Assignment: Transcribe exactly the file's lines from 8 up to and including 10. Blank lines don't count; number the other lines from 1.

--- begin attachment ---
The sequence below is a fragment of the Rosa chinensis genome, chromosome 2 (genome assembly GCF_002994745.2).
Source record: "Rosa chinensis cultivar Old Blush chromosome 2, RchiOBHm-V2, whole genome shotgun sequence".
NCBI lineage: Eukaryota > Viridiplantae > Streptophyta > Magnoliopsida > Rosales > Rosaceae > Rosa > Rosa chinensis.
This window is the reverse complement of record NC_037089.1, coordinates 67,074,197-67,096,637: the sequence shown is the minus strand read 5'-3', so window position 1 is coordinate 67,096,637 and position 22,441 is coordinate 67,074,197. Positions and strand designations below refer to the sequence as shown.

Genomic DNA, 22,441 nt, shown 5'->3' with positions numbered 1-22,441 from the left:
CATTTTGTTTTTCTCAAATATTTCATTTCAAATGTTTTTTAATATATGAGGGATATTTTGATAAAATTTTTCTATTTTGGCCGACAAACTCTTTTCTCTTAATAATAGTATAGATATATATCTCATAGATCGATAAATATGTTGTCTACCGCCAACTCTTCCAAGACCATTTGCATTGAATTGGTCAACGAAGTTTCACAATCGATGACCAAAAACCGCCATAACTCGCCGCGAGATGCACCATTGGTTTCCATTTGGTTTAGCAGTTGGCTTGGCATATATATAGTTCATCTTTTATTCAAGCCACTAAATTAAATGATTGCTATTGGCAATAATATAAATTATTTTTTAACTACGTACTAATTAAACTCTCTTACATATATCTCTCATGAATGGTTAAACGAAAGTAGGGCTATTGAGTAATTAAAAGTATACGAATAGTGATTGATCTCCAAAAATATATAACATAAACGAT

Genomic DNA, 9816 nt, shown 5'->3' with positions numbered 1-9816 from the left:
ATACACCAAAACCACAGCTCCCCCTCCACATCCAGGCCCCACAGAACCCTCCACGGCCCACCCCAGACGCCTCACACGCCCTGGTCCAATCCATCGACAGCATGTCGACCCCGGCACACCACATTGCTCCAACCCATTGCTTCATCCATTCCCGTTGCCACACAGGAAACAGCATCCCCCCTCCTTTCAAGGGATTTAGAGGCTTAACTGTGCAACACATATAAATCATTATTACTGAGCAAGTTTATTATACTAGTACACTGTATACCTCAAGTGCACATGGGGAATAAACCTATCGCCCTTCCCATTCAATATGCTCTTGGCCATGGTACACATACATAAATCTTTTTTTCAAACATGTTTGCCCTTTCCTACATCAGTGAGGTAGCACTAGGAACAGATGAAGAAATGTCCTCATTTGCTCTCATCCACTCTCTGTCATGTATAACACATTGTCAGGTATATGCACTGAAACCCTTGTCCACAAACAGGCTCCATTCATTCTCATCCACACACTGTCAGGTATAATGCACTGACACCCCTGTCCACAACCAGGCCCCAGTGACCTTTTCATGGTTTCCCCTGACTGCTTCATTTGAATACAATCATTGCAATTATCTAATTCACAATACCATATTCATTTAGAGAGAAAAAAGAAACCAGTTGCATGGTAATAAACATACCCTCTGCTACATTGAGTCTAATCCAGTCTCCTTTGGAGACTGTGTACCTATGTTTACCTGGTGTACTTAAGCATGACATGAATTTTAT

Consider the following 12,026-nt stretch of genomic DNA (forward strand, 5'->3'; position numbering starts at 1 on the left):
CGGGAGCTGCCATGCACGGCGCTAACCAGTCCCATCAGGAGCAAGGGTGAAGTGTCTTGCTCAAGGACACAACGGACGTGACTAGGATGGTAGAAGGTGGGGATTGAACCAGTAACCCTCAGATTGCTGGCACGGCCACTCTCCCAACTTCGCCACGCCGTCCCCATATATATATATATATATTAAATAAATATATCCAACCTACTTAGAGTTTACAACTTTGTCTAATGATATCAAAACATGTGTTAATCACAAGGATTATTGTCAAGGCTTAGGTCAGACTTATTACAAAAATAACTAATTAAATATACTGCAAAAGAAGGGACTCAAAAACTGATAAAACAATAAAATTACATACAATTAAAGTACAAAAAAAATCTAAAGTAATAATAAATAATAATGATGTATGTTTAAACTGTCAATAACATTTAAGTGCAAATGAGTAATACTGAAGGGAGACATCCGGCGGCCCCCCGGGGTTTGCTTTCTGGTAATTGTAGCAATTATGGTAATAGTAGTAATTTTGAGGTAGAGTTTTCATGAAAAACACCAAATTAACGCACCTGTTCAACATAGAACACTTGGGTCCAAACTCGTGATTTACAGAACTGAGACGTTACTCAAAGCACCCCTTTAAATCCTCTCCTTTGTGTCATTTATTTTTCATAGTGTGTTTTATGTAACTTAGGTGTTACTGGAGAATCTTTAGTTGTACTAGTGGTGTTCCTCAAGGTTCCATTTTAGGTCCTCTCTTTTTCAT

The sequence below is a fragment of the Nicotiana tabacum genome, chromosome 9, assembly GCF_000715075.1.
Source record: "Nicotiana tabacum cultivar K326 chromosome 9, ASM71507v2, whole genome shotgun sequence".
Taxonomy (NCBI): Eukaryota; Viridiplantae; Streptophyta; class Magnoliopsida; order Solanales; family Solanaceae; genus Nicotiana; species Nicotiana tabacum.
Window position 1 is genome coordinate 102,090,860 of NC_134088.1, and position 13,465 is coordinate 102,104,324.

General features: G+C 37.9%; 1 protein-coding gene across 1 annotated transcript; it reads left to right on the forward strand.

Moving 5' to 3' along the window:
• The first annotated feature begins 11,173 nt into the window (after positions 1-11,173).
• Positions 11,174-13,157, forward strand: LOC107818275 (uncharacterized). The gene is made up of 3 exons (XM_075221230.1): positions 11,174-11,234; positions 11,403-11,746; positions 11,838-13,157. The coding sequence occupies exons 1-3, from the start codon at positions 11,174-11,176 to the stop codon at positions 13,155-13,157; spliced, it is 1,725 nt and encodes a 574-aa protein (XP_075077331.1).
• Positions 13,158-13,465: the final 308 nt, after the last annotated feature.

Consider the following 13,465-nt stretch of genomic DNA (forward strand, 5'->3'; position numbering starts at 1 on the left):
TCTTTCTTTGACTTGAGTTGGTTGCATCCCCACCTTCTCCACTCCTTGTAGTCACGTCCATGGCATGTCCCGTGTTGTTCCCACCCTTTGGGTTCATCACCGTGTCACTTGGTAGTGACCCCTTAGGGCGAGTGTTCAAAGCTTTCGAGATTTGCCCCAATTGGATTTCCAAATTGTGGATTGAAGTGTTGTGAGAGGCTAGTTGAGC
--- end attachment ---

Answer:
ATACACCAAAACCACAGCTCCCCCTCCACATCCAGGCCCCACAGAACCCTCCACGGCCCACCCCAGACGCCTCACACGCCCTGGTCCAATCCATCGACAGCATGTCGACCCCGGCACACCACATTGCTCCAACCCATTGCTTCATCCATTCCCGTTGCCACACAGGAAACAGCATCCCCCCTCCTTTCAAGGGATTTAGAGGCTTAACTGTGCAACACATATAAATCATTATTACTGAGCAAGTTTATTATACTAGTACACTGTATACCTCAAGTGCACATGGGGAATAAACCTATCGCCCTTCCCATTCAATATGCTCTTGGCCATGGTACACATACATAAATCTTTTTTTCAAACATGTTTGCCCTTTCCTACATCAGTGAGGTAGCACTAGGAACAGATGAAGAAATGTCCTCATTTGCTCTCATCCACTCTCTGTCATGTATAACACATTGTCAGGTATATGCACTGAAACCCTTGTCCACAAACAGGCTCCATTCATTCTCATCCACACACTGTCAGGTATAATGCACTGACACCCCTGTCCACAACCAGGCCCCAGTGACCTTTTCATGGTTTCCCCTGACTGCTTCATTTGAATACAATCATTGCAATTATCTAATTCACAATACCATATTCATTTAGAGAGAAAAAAGAAACCAGTTGCATGGTAATAAACATACCCTCTGCTACATTGAGTCTAATCCAGTCTCCTTTGGAGACTGTGTACCTATGTTTACCTGGTGTACTTAAGCATGACATGAATTTTAT

Consider the following 12,026-nt stretch of genomic DNA (forward strand, 5'->3'; position numbering starts at 1 on the left):
CGGGAGCTGCCATGCACGGCGCTAACCAGTCCCATCAGGAGCAAGGGTGAAGTGTCTTGCTCAAGGACACAACGGACGTGACTAGGATGGTAGAAGGTGGGGATTGAACCAGTAACCCTCAGATTGCTGGCACGGCCACTCTCCCAACTTCGCCACGCCGTCCCCATATATATATATATATATTAAATAAATATATCCAACCTACTTAGAGTTTACAACTTTGTCTAATGATATCAAAACATGTGTTAATCACAAGGATTATTGTCAAGGCTTAGGTCAGACTTATTACAAAAATAACTAATTAAATATACTGCAAAAGAAGGGACTCAAAAACTGATAAAACAATAAAATTACATACAATTAAAGTACAAAAAAAATCTAAAGTAATAATAAATAATAATGATGTATGTTTAAACTGTCAATAACATTTAAGTGCAAATGAGTAATACTGAAGGGAGACATCCGGCGGCCCCCCGGGGTTTGCTTTCTGGTAATTGTAGCAATTATGGTAATAGTAGTAATTTTGAGGTAGAGTTTTCATGAAAAACACCAAATTAACGCACCTGTTCAACATAGAACACTTGGGTCCAAACTCGTGATTTACAGAACTGAGACGTTACTCAAAGCACCCCTTTAAATCCTCTCCTTTGTGTCATTTATTTTTCATAGTGTGTTTTATGTAACTTAGGTGTTACTGGAGAATCTTTAGTTGTACTAGTGGTGTTCCTCAAGGTTCCATTTTAGGTCCTCTCTTTTTCAT